Above:- newspaper article from The Age Melbourne, Saturday 28th February 1925.  Image c/o Trove.

Nearly 300,000 radio receiver licences had been issued in Australia by the end of 1929. This was about 4.7% of a population of about 6,400,000. This equated to about 20% of households in Australia.

By the end of 1938, a total of 1,102,315 radio receiver licences had been issued in Australia. This was about 16% of a population of about 7,000,000, or 66% of households.

Despite the increase in the uptake of licences, Radio Inspectors often prosecuted those who did not have a licence.   A conviction could result in a 20 pound fine.  This was very onerous considering the average weekly wage in the 1930s was about 14 pounds.

Over the years the listeners licence underwent various changes relating to cost and the classes of use. 

Above:- A Broadcast Listeners Licence from 1952.  Image c/o ​

With the introduction of television in Australia in September 1956, a viewer licence was introduced.  By 1957 TV viewers were required to pay 5 pounds and an additional 2 pounds 15 shillings for radio.  A fine of up to 50 pounds could be imposed on those who did not comply.

Above:- a Broadcast Listeners Licence from 1965. Image c/o

During the 1950s the Post Master General placed advertisements in newspapers around Australia warning residents that visits from PMG officials may occur.

To avoid the fines, many people hid their radio and TV antennas in attics and chimneys, while radio and television receivers were often hidden in cupboards.

Officials were reported to use devices to measure RF frequencies generated by radio equipment. Listeners often resorted to using crystal sets which did not require electricity to operate and were unable to be detected.

Above:- Advertisement from the Canberra Rimes, October 1958.

During the 1950s and 1960s, the Post Master General ran numerous advertisements reminding the public of their responsibility to ensure they had a radio and TV licence.  The advertisement below features Australian actor Frank Thring (b. 1926 – d. 1994).

The Brits also had to pay for a TV licence. I found the advertisement below featuring John Cleese to be very funny.

By the 1970’s a combined TV and radio licence could be purchased in Australia at a cost of $26.50.

Above:- a Combined Receiving Licence from 1973. Image c/o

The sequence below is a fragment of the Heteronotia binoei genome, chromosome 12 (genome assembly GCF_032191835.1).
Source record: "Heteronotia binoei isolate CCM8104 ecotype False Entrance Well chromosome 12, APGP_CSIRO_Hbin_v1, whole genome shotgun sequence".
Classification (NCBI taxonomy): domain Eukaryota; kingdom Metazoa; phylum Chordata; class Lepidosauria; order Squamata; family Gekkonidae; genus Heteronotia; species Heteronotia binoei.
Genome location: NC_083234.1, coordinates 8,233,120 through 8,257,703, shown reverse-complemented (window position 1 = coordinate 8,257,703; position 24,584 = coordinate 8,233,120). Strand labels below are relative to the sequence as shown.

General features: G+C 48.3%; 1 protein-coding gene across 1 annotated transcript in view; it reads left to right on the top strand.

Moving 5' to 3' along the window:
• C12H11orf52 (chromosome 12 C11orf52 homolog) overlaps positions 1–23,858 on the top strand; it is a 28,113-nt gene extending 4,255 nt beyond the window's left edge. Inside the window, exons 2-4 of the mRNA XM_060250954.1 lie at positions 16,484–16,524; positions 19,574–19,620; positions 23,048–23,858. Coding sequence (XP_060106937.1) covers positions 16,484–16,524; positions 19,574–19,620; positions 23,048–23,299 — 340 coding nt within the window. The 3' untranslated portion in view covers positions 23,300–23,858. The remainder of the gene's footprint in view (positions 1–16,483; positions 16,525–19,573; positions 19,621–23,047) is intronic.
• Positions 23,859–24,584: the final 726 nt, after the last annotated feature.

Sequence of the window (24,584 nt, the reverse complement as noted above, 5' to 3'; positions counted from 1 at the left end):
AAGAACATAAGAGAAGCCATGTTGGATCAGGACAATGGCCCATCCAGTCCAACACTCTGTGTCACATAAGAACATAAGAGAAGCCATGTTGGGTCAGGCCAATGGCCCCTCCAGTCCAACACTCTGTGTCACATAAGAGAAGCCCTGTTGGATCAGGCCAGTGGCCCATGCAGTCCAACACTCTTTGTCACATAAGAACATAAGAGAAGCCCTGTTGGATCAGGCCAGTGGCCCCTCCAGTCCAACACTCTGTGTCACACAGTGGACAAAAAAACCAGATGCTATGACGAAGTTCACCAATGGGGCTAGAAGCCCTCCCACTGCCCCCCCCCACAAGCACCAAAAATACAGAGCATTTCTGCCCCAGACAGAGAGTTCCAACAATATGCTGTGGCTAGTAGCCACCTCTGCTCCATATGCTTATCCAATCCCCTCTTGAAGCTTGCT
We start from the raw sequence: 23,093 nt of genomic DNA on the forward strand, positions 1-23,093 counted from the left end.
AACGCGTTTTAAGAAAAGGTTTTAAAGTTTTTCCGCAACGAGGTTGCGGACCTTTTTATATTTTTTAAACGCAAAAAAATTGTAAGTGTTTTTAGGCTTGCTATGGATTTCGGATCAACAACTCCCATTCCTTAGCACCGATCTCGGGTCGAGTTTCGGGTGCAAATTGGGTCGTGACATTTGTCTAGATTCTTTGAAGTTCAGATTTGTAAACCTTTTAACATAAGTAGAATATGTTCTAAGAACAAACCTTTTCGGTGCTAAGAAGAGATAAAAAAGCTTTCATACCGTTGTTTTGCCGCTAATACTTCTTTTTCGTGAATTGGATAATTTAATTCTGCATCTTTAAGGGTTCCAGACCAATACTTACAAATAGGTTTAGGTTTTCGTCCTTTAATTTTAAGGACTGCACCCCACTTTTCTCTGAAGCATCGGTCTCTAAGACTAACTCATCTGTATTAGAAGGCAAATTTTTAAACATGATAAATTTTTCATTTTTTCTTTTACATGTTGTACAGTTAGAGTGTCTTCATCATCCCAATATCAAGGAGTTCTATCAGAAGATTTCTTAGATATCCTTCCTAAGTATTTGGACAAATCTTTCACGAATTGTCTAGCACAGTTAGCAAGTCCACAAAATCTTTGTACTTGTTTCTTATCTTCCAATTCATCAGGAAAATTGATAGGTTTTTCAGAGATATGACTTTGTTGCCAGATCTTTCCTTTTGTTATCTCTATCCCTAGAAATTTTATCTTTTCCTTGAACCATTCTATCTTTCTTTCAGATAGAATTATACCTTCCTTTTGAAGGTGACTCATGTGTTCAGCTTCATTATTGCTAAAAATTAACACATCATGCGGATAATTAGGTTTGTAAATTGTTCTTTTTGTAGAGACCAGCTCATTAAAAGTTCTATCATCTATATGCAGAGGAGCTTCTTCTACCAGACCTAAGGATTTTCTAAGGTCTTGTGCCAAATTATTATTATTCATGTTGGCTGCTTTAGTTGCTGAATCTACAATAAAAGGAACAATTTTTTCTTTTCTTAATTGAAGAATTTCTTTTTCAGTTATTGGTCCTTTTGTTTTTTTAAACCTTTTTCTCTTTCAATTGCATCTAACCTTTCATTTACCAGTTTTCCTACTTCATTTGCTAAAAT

On the 18th day of September 1974 the Australian Federal Whitlam Government abolished radio and TV licences.  The Australian Broadcasting Corporation (ABC) which had been financed by the licence fees, was then funded by Australian taxpayer revenue.

An attempt was made to reintroduce listener/viewer licences in 1975 by the Australian Fraser Government.  Recommended fees of $70.00 for a colour television and $50.00 for a black and white television set were met with huge opposition, and the proposal did not proceed.



1.   Australian Old Time Radio, 2021, <​&gt;, viewed 28th June 2021.
2.  Australian Old Time Radio, 2021, <;, viewed 29th June 2021. 
3.  Langhans, R, 2013, ‘The First Twelve Months of Radio Broadcasting in Australia 1923-1924’  
4. The History of Australian Radio, 2021, <;, viewed 29th June 2021.  
5.  Museums Victoria, 2021, <;, viewed 30th June 2021.
6.  NFSA, 2021, <​&gt;, viewed 28th June 2021.
7. Trove, 2021, <​&gt;, viewed 30th June 2021.
8.  Wikipedia, 2021, <​&gt;, viewed 29th June 2021.

2 thoughts on “Broadcast Listener Licences

    • Hi Chris,

      This was really interesting to research. I never knew these licences existed until I recently read an article on the Tecsun Radio site.

      Thanks for stopping by and leaving a comment.


      Paul VK5PAS.

Leave a Reply

Fill in your details below or click an icon to log in: Logo

You are commenting using your account. Log Out /  Change )

Facebook photo

You are commenting using your Facebook account. Log Out /  Change )

Connecting to %s